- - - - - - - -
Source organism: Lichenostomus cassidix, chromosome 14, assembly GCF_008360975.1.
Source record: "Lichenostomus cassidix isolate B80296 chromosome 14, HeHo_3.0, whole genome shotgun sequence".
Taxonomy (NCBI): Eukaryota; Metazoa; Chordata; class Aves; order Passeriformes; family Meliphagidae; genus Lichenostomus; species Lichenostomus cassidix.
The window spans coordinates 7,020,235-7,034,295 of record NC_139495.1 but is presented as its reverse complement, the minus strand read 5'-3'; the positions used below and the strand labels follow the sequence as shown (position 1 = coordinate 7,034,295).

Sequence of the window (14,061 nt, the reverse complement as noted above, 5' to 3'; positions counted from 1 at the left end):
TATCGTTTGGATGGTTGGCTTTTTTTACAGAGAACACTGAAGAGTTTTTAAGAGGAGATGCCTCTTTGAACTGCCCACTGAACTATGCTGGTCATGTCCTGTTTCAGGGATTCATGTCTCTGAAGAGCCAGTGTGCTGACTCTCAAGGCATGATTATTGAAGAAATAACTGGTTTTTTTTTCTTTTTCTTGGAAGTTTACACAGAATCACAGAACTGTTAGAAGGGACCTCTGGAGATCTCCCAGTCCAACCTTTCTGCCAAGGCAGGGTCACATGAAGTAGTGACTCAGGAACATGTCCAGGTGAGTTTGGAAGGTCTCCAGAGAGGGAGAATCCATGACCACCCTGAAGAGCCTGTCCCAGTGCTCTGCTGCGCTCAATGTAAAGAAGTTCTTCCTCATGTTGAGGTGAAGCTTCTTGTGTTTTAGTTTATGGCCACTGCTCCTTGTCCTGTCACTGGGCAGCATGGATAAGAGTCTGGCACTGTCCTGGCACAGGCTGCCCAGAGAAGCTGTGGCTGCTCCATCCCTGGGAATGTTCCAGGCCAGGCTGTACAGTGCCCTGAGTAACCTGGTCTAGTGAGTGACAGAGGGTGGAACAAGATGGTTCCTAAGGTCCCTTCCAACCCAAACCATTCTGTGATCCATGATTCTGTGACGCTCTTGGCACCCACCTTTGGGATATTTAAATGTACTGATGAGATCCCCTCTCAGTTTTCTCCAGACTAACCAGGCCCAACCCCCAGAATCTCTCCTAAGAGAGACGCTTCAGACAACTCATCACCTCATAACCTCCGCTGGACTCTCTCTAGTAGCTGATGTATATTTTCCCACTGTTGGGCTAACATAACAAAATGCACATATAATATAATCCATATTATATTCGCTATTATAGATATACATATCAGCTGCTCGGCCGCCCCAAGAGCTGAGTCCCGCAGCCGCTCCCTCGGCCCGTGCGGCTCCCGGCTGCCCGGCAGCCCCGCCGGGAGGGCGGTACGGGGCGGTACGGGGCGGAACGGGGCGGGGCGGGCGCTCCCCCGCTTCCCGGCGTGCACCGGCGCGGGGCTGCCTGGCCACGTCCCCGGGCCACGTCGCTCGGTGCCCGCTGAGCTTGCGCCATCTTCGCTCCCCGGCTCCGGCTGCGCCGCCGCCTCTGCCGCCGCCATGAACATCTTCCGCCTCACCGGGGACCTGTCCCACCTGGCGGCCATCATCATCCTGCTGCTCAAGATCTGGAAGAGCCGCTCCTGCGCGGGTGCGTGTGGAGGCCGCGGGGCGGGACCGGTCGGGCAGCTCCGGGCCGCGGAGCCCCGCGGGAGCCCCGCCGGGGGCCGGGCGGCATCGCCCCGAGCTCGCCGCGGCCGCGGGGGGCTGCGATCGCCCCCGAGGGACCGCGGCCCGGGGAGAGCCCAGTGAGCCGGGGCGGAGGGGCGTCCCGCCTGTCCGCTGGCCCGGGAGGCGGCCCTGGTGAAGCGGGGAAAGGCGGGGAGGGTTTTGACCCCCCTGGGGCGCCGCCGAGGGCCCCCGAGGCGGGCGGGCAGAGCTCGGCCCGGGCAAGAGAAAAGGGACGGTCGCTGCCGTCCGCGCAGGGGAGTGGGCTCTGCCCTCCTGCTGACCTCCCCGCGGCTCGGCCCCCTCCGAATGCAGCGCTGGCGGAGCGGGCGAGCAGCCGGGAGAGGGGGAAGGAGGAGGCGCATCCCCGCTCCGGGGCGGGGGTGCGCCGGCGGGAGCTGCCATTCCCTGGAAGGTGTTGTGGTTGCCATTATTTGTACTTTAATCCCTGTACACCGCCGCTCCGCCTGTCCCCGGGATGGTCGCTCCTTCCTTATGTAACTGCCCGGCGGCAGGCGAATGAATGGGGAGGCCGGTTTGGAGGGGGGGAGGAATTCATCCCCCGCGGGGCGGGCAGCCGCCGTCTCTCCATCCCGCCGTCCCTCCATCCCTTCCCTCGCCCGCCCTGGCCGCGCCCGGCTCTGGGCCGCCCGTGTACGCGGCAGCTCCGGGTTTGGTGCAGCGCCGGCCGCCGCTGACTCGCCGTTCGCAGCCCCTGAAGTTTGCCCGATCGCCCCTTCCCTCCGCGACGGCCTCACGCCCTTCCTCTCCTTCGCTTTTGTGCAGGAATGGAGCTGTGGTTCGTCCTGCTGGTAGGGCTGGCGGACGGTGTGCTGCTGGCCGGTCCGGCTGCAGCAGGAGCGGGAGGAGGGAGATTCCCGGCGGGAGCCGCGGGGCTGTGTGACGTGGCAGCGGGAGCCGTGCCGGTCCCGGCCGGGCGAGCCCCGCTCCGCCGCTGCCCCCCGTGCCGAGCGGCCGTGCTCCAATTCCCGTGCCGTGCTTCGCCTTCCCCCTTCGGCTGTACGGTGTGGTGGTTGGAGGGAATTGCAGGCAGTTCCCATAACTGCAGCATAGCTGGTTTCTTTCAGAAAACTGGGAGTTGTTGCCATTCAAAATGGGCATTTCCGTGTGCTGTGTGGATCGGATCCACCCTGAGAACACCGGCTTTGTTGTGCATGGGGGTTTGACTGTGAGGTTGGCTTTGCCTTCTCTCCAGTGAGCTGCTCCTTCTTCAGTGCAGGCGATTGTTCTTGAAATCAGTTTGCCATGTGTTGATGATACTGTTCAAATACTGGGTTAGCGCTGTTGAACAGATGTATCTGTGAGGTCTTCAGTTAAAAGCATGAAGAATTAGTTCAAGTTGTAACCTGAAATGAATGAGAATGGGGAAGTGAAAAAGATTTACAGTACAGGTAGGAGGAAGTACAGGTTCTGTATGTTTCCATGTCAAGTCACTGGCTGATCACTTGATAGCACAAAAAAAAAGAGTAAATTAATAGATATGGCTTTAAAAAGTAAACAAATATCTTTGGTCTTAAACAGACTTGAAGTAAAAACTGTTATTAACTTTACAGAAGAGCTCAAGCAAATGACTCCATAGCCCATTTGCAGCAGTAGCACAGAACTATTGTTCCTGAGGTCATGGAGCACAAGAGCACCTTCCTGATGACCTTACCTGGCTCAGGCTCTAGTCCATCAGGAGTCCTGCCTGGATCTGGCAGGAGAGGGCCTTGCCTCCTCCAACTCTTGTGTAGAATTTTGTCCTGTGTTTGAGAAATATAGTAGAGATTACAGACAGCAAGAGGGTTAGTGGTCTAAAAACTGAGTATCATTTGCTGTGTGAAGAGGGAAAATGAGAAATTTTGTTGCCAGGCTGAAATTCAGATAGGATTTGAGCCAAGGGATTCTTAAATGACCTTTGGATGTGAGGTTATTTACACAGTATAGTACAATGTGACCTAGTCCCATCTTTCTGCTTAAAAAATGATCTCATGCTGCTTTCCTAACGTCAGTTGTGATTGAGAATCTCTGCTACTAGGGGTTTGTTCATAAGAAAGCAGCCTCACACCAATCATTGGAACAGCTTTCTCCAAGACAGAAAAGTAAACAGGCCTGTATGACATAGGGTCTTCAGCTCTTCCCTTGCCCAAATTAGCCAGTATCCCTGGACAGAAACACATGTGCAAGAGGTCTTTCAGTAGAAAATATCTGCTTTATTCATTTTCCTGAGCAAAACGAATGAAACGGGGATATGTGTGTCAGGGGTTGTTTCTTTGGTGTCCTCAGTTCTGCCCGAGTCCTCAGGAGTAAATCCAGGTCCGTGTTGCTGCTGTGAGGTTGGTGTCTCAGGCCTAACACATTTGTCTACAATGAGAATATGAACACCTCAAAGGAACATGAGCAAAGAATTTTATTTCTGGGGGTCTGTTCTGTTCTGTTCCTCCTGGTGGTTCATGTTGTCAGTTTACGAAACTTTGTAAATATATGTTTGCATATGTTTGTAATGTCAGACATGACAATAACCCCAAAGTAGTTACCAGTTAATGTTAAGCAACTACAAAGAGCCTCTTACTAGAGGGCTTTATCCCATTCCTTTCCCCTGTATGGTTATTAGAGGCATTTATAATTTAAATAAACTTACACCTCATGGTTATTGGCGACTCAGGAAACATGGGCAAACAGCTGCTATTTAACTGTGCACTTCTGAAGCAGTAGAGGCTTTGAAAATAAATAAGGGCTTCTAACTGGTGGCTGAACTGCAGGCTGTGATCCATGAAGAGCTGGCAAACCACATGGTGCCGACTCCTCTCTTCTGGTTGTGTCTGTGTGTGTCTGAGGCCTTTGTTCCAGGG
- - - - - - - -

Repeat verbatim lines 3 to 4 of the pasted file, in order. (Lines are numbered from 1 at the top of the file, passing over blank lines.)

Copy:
Taxonomy (NCBI): Eukaryota; Metazoa; Chordata; class Aves; order Passeriformes; family Meliphagidae; genus Lichenostomus; species Lichenostomus cassidix.
The window spans coordinates 7,020,235-7,034,295 of record NC_139495.1 but is presented as its reverse complement, the minus strand read 5'-3'; the positions used below and the strand labels follow the sequence as shown (position 1 = coordinate 7,034,295).